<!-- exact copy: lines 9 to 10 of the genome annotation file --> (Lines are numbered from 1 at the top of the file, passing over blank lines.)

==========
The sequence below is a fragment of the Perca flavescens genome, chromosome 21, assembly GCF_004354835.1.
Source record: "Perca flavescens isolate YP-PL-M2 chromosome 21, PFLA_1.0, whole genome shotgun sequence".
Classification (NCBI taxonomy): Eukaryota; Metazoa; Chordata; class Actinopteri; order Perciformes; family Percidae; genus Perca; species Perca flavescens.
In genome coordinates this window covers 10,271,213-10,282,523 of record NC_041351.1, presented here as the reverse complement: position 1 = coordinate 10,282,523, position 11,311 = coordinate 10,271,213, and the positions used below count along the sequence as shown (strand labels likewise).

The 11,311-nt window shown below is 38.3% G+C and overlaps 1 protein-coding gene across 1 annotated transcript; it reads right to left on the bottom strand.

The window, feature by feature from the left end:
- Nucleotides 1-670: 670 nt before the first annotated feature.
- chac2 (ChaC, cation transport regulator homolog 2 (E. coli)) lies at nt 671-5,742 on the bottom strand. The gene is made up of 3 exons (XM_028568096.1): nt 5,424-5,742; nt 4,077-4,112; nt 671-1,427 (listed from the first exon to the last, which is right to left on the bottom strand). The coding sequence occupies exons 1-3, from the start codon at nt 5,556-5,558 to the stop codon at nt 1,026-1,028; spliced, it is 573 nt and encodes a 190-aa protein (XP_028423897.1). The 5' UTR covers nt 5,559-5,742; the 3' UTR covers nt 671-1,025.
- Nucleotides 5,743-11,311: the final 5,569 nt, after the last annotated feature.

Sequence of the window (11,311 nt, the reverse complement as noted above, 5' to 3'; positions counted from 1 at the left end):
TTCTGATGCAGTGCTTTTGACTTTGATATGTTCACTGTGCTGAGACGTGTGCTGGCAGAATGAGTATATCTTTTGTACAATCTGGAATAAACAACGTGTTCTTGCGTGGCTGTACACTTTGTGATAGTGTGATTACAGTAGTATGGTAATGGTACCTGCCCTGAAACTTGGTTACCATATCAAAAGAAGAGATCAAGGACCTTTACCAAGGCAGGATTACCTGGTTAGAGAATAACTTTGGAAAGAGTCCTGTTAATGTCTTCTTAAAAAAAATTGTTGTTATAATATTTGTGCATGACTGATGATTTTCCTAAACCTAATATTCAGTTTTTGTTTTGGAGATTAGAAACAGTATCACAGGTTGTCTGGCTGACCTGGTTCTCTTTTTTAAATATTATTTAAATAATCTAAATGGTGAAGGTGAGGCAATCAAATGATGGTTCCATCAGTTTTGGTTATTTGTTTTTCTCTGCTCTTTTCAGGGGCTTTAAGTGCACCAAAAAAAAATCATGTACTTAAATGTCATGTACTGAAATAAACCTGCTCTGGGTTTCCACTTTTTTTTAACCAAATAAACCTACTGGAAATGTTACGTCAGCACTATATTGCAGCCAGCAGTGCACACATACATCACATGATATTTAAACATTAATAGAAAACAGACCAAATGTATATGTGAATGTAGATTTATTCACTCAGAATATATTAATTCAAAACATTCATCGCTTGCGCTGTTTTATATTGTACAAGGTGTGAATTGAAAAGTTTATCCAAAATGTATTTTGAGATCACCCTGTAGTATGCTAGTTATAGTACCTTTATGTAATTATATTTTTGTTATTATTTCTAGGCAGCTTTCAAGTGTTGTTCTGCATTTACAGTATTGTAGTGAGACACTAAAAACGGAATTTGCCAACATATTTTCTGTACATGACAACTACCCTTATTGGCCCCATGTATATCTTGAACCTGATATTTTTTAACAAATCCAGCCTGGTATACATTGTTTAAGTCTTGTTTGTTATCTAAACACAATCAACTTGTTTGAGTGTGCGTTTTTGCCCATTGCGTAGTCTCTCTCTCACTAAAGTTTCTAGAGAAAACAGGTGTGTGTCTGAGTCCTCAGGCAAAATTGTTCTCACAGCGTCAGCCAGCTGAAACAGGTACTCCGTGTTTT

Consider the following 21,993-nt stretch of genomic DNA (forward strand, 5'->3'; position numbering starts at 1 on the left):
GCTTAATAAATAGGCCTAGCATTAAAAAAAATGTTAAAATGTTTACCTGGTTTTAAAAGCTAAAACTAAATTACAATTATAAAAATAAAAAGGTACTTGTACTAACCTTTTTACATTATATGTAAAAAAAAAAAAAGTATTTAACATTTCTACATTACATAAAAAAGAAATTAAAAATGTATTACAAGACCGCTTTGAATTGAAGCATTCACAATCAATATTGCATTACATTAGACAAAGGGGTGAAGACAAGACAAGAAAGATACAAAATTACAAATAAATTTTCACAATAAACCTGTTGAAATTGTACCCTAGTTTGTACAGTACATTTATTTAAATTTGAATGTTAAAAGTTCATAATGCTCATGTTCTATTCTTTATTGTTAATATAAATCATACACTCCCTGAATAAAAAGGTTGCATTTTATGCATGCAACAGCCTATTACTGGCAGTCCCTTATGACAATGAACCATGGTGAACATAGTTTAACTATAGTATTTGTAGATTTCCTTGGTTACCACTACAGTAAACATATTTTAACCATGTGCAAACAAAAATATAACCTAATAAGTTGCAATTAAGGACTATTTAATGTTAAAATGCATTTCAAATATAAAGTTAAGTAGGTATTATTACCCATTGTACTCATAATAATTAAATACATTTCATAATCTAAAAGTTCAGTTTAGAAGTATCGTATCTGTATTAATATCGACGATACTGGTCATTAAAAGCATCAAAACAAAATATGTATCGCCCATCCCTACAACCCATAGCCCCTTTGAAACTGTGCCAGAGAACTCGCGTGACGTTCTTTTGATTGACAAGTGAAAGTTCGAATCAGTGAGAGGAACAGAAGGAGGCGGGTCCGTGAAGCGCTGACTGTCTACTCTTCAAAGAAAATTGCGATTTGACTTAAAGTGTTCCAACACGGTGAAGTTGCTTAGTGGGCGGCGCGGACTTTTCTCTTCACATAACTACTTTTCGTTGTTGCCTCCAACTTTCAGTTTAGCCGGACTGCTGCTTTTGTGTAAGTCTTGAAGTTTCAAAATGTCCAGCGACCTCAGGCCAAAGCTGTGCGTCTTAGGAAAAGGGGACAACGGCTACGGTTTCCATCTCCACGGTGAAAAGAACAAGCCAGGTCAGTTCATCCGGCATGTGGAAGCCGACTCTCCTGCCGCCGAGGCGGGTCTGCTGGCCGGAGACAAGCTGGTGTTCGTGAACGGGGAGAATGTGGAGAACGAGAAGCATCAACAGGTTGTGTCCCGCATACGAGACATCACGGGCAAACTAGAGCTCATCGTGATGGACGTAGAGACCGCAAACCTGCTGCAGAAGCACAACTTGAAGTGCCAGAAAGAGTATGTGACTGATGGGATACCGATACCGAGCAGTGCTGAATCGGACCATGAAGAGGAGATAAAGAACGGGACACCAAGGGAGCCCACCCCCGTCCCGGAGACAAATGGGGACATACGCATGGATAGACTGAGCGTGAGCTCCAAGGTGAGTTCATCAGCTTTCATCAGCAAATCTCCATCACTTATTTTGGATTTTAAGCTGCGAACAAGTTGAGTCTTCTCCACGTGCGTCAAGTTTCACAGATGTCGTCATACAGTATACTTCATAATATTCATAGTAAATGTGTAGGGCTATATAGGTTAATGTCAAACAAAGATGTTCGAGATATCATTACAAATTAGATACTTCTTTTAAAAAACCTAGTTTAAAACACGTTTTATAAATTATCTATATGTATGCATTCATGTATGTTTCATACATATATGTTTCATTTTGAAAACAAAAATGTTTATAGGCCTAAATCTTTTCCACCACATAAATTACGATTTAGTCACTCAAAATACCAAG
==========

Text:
- Nucleotides 5,743-11,311: the final 5,569 nt, after the last annotated feature.

Sequence of the window (11,311 nt, the reverse complement as noted above, 5' to 3'; positions counted from 1 at the left end):